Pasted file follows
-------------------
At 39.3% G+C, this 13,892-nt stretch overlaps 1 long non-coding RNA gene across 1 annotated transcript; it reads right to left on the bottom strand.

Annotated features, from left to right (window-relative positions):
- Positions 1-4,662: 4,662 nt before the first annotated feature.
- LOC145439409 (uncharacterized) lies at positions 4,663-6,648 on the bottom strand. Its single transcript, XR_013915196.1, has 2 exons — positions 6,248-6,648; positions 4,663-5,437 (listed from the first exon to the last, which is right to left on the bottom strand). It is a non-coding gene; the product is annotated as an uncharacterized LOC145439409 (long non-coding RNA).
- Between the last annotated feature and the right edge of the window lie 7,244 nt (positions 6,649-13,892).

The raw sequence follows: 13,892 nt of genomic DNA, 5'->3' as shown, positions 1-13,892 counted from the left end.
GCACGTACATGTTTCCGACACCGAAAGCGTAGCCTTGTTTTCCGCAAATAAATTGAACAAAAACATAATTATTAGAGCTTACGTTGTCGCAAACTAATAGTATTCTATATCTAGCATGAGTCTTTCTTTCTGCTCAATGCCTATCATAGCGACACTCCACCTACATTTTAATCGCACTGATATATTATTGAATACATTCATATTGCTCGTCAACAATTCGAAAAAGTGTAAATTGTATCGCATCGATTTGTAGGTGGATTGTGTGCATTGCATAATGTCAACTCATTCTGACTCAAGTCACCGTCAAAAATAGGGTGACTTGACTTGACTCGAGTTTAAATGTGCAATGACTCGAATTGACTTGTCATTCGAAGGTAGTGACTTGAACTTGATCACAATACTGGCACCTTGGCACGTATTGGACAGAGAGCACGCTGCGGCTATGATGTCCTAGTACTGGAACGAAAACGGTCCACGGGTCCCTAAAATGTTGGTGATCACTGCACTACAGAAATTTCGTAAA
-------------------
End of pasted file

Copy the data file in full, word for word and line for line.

At 39.3% G+C, this 13,892-nt stretch overlaps 1 long non-coding RNA gene across 1 annotated transcript; it reads right to left on the bottom strand.

Annotated features, from left to right (window-relative positions):
- Positions 1-4,662: 4,662 nt before the first annotated feature.
- LOC145439409 (uncharacterized) lies at positions 4,663-6,648 on the bottom strand. Its single transcript, XR_013915196.1, has 2 exons — positions 6,248-6,648; positions 4,663-5,437 (listed from the first exon to the last, which is right to left on the bottom strand). It is a non-coding gene; the product is annotated as an uncharacterized LOC145439409 (long non-coding RNA).
- Between the last annotated feature and the right edge of the window lie 7,244 nt (positions 6,649-13,892).

The raw sequence follows: 13,892 nt of genomic DNA, 5'->3' as shown, positions 1-13,892 counted from the left end.
GCACGTACATGTTTCCGACACCGAAAGCGTAGCCTTGTTTTCCGCAAATAAATTGAACAAAAACATAATTATTAGAGCTTACGTTGTCGCAAACTAATAGTATTCTATATCTAGCATGAGTCTTTCTTTCTGCTCAATGCCTATCATAGCGACACTCCACCTACATTTTAATCGCACTGATATATTATTGAATACATTCATATTGCTCGTCAACAATTCGAAAAAGTGTAAATTGTATCGCATCGATTTGTAGGTGGATTGTGTGCATTGCATAATGTCAACTCATTCTGACTCAAGTCACCGTCAAAAATAGGGTGACTTGACTTGACTCGAGTTTAAATGTGCAATGACTCGAATTGACTTGTCATTCGAAGGTAGTGACTTGAACTTGATCACAATACTGGCACCTTGGCACGTATTGGACAGAGAGCACGCTGCGGCTATGATGTCCTAGTACTGGAACGAAAACGGTCCACGGGTCCCTAAAATGTTGGTGATCACTGCACTACAGAAATTTCGTAAA